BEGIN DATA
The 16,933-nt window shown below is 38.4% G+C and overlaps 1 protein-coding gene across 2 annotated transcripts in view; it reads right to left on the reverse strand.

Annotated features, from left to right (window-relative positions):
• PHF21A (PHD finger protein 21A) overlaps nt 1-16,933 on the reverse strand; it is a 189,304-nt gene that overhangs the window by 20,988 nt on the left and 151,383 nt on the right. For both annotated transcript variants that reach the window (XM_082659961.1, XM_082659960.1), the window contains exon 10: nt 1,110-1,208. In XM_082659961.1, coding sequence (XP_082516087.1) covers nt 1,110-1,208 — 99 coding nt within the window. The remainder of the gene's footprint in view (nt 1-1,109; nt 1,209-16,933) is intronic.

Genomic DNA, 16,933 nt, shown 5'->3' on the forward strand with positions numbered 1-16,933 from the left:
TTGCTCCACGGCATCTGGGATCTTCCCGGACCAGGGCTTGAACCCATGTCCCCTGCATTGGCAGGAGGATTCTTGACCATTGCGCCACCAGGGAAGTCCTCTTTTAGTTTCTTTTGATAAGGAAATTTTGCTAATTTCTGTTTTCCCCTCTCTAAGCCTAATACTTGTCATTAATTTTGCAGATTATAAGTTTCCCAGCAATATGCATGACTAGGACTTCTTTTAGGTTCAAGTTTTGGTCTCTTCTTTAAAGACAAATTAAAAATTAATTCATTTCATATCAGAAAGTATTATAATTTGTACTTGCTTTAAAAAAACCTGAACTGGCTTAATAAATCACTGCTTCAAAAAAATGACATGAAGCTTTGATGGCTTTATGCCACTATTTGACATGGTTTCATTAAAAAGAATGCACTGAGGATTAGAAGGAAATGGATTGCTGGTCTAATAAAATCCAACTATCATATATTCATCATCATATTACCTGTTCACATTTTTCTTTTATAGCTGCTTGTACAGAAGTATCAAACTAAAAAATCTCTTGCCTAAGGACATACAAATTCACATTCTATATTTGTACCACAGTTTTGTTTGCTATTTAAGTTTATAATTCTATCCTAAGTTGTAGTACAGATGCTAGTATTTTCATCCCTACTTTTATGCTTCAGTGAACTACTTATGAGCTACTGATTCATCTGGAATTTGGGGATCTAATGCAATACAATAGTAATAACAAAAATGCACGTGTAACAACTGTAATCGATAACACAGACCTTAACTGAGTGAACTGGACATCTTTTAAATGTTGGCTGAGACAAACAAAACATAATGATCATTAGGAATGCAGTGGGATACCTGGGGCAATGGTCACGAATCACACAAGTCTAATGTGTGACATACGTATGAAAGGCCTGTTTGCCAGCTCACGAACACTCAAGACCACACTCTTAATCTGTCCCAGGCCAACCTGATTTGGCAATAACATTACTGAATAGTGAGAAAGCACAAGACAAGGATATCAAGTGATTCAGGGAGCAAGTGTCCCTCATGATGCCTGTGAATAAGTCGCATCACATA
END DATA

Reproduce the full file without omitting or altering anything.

The 16,933-nt window shown below is 38.4% G+C and overlaps 1 protein-coding gene across 2 annotated transcripts in view; it reads right to left on the reverse strand.

Annotated features, from left to right (window-relative positions):
• PHF21A (PHD finger protein 21A) overlaps nt 1-16,933 on the reverse strand; it is a 189,304-nt gene that overhangs the window by 20,988 nt on the left and 151,383 nt on the right. For both annotated transcript variants that reach the window (XM_082659961.1, XM_082659960.1), the window contains exon 10: nt 1,110-1,208. In XM_082659961.1, coding sequence (XP_082516087.1) covers nt 1,110-1,208 — 99 coding nt within the window. The remainder of the gene's footprint in view (nt 1-1,109; nt 1,209-16,933) is intronic.

Genomic DNA, 16,933 nt, shown 5'->3' on the forward strand with positions numbered 1-16,933 from the left:
TTGCTCCACGGCATCTGGGATCTTCCCGGACCAGGGCTTGAACCCATGTCCCCTGCATTGGCAGGAGGATTCTTGACCATTGCGCCACCAGGGAAGTCCTCTTTTAGTTTCTTTTGATAAGGAAATTTTGCTAATTTCTGTTTTCCCCTCTCTAAGCCTAATACTTGTCATTAATTTTGCAGATTATAAGTTTCCCAGCAATATGCATGACTAGGACTTCTTTTAGGTTCAAGTTTTGGTCTCTTCTTTAAAGACAAATTAAAAATTAATTCATTTCATATCAGAAAGTATTATAATTTGTACTTGCTTTAAAAAAACCTGAACTGGCTTAATAAATCACTGCTTCAAAAAAATGACATGAAGCTTTGATGGCTTTATGCCACTATTTGACATGGTTTCATTAAAAAGAATGCACTGAGGATTAGAAGGAAATGGATTGCTGGTCTAATAAAATCCAACTATCATATATTCATCATCATATTACCTGTTCACATTTTTCTTTTATAGCTGCTTGTACAGAAGTATCAAACTAAAAAATCTCTTGCCTAAGGACATACAAATTCACATTCTATATTTGTACCACAGTTTTGTTTGCTATTTAAGTTTATAATTCTATCCTAAGTTGTAGTACAGATGCTAGTATTTTCATCCCTACTTTTATGCTTCAGTGAACTACTTATGAGCTACTGATTCATCTGGAATTTGGGGATCTAATGCAATACAATAGTAATAACAAAAATGCACGTGTAACAACTGTAATCGATAACACAGACCTTAACTGAGTGAACTGGACATCTTTTAAATGTTGGCTGAGACAAACAAAACATAATGATCATTAGGAATGCAGTGGGATACCTGGGGCAATGGTCACGAATCACACAAGTCTAATGTGTGACATACGTATGAAAGGCCTGTTTGCCAGCTCACGAACACTCAAGACCACACTCTTAATCTGTCCCAGGCCAACCTGATTTGGCAATAACATTACTGAATAGTGAGAAAGCACAAGACAAGGATATCAAGTGATTCAGGGAGCAAGTGTCCCTCATGATGCCTGTGAATAAGTCGCATCACATA